Editorial Board   Guest Author

Ms. Brown

Ann Brown

Founder, Saltability

With more than 20 years of experience in nearly every aspect of the resort spa business at various properties, Ann Brown is an industry veteran whose expertise extends from licensed cosmetologist, esthetician, nail technician and massage therapist to accomplished spa director and business manager.

In 2014, she founded Saltability to answer the need for a better treatment in the spa industry and, in doing so, conceived a line of Himalayan salt products that benefit clients as well as their therapists. Ms. Brown's biggest goal in creating Saltability was to introduce multiple benefits in a single treatment, and by keeping products and services chemical free and eco-friendly, the innovative therapeutic benefits help the client and practitioner alike. Today, Saltability is a spa industry partner that provides quality Himalayan salt stone treatments and products for resort, day, medical and destination spas.

Ms. Brown serves as vice chair of the Global Wellness Salt & Halotherapy Initiative and is involved in the Global Wellness Institute Mentorship Program . She has been a World Spa & Wellness Awards judge since 2010, and she previously served as a member of the International Spa Association board of directors and on the ISPA Education Committee. Additionally, she was a founding member of the American Spa Therapy Education and Certification Council. 

In addition to her vast spa industry experience, education and licensing, Ms. Brown contributed to the development of ISPA's Hiring and Training Guide, the first handbook of its kind for ISPA members, and helped co-author two textbooks used for spa management degrees at major universities. She has been a presenter on spa management and modalities at ISPA's annual conference, the American Massage Therapy Association conference, IECSC and more, in addition to serving her community as a board member of several nonprofits. 

Please visit http://www.saltability.com for more information.

Ms. Brown can be contacted at 888-210-9918 or ann@saltability.com

Coming up in December 2020...

Hotel Law: Protecting Guest Privacy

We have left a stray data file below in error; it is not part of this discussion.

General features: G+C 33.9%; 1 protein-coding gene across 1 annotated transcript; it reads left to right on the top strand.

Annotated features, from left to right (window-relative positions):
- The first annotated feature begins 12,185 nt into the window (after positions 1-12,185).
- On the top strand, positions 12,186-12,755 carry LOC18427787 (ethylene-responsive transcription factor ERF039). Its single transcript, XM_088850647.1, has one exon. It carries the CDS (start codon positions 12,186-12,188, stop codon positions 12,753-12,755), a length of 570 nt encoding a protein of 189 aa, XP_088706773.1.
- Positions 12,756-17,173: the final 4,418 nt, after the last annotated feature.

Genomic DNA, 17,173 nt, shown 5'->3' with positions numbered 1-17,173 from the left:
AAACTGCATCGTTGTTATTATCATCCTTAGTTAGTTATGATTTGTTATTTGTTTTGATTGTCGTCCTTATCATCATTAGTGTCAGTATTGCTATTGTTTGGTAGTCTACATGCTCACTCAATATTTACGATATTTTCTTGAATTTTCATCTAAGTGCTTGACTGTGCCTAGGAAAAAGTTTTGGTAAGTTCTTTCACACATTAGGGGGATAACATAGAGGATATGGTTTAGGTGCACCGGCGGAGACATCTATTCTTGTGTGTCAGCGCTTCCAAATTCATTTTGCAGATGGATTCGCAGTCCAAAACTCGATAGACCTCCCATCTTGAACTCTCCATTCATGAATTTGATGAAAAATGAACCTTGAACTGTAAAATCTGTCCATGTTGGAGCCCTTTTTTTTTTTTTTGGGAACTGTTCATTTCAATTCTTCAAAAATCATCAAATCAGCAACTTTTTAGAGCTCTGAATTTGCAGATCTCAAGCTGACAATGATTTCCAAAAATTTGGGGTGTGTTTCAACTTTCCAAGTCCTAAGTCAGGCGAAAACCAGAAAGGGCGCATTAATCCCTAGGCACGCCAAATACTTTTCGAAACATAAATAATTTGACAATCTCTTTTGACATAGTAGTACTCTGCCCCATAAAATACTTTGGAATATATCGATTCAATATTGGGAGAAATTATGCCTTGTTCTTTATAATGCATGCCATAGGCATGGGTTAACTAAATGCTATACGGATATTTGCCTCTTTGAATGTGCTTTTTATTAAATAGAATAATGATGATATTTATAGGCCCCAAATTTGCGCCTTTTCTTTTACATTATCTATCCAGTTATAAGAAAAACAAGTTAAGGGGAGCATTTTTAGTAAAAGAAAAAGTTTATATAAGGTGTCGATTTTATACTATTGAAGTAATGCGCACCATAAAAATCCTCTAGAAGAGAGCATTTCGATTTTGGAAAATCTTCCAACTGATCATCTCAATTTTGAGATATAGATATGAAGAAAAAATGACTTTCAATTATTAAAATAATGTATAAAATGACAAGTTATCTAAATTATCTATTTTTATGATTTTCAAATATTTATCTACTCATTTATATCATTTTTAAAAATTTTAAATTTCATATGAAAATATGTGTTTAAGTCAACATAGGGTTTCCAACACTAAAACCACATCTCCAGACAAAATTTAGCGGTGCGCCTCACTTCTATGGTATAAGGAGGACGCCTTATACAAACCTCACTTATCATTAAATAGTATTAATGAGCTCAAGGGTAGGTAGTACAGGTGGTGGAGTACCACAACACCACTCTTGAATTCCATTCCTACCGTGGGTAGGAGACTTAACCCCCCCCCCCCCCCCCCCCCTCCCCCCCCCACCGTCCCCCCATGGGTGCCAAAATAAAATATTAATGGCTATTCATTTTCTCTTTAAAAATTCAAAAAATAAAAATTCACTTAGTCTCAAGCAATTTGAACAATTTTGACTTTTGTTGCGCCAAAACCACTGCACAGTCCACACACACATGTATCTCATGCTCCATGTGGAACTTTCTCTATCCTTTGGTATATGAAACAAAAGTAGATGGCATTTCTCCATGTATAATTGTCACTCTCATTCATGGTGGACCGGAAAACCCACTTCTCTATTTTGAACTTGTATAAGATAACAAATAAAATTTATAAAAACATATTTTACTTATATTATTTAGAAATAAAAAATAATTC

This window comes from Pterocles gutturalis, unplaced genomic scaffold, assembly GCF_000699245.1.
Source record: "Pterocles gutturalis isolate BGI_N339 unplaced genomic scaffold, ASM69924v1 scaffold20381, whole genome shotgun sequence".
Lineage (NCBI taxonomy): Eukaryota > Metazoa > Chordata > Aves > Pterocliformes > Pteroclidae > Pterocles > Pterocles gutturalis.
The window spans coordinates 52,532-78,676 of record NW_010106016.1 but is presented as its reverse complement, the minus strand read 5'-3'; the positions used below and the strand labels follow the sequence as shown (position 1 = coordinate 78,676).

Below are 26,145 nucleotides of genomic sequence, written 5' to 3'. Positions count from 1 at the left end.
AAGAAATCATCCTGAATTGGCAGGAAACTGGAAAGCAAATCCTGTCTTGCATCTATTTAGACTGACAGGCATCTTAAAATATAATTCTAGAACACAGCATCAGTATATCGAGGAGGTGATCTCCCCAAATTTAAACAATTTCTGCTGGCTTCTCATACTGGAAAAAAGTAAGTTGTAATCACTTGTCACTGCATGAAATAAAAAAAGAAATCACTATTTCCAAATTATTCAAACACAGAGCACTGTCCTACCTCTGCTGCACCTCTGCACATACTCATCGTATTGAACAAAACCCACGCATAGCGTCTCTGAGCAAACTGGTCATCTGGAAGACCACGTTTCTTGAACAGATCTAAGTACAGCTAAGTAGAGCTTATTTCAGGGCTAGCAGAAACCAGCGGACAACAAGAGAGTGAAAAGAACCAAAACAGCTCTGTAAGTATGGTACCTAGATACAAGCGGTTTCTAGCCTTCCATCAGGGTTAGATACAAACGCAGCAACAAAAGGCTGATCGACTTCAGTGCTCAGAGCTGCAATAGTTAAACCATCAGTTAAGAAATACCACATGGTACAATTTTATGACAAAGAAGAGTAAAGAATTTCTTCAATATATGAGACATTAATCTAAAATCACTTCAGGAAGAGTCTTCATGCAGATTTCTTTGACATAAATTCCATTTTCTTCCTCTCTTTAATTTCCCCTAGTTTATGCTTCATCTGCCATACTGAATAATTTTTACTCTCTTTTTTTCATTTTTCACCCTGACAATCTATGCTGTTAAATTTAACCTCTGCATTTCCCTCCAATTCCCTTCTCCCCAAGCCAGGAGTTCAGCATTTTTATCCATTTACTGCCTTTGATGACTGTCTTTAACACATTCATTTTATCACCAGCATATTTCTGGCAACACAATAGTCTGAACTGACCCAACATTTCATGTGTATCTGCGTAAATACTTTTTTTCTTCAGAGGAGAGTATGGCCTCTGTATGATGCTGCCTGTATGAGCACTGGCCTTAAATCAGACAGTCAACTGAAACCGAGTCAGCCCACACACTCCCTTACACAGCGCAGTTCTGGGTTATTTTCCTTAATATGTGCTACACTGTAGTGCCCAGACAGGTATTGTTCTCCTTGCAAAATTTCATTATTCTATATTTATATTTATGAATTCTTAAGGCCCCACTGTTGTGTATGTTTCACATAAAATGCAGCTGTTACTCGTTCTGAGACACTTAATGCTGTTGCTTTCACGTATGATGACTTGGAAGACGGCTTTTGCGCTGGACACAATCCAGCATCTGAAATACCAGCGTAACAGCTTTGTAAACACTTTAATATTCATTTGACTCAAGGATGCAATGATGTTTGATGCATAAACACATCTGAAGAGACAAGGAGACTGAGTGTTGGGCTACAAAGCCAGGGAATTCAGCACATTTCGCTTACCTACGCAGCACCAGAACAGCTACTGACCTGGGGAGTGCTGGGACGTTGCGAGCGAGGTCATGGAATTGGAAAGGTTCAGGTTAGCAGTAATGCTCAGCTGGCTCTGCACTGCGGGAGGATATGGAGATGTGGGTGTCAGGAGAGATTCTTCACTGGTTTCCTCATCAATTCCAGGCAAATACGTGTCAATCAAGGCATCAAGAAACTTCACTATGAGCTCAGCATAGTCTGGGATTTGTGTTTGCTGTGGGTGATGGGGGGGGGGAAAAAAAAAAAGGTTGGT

Every business is obligated to protect their customers from identity theft but unfortunately, data breaches have become all too common. In an effort to protect a guest's right to privacy and to safeguard their personal data, the European Union passed a General Data Protection Regulation (GDPR) that could hold hotels legally liable for any breaches that expose a customer's sensitive personal information. Though the GDPR only pertains to EU citizens' data, any international business that mishandles their data can be legally responsible. Another legal issue of concern is the fight involving hotel "resort fees." Several states attorney generals have recently filed suit against two major hotel chains in an effort to litigate this practice. Their suit alleges that these companies are "engaged in deceptive and misleading pricing practices and their failure to disclose fees is in violation of consumer protection laws." The suit seeks to force the hotel chains to advertise the true price of their hotel rooms. There are several other legal issues that the industry is being forced to address. Sexual harassment prevention in the workplace is still top of mind for hotel employers-particularly in New York and California, which now statutorily require harassment training. Hotels and motels in California will also soon be required to train all their employees on human trafficking awareness. Immigration issues are also of major concern to hotel employers, especially in the midst of a severe labor shortage. The government is issuing fewer H2B visas for low-skilled workers, as well as J-1 visas for temporary workers. Though there is little hope for any comprehensive immigration reform, hotel lobbying groups are actively seeking legal remedies to alleviate this problem. These are just a few of the critical issues that the December issue of the Hotel Business Review will examine in the area of hotel law.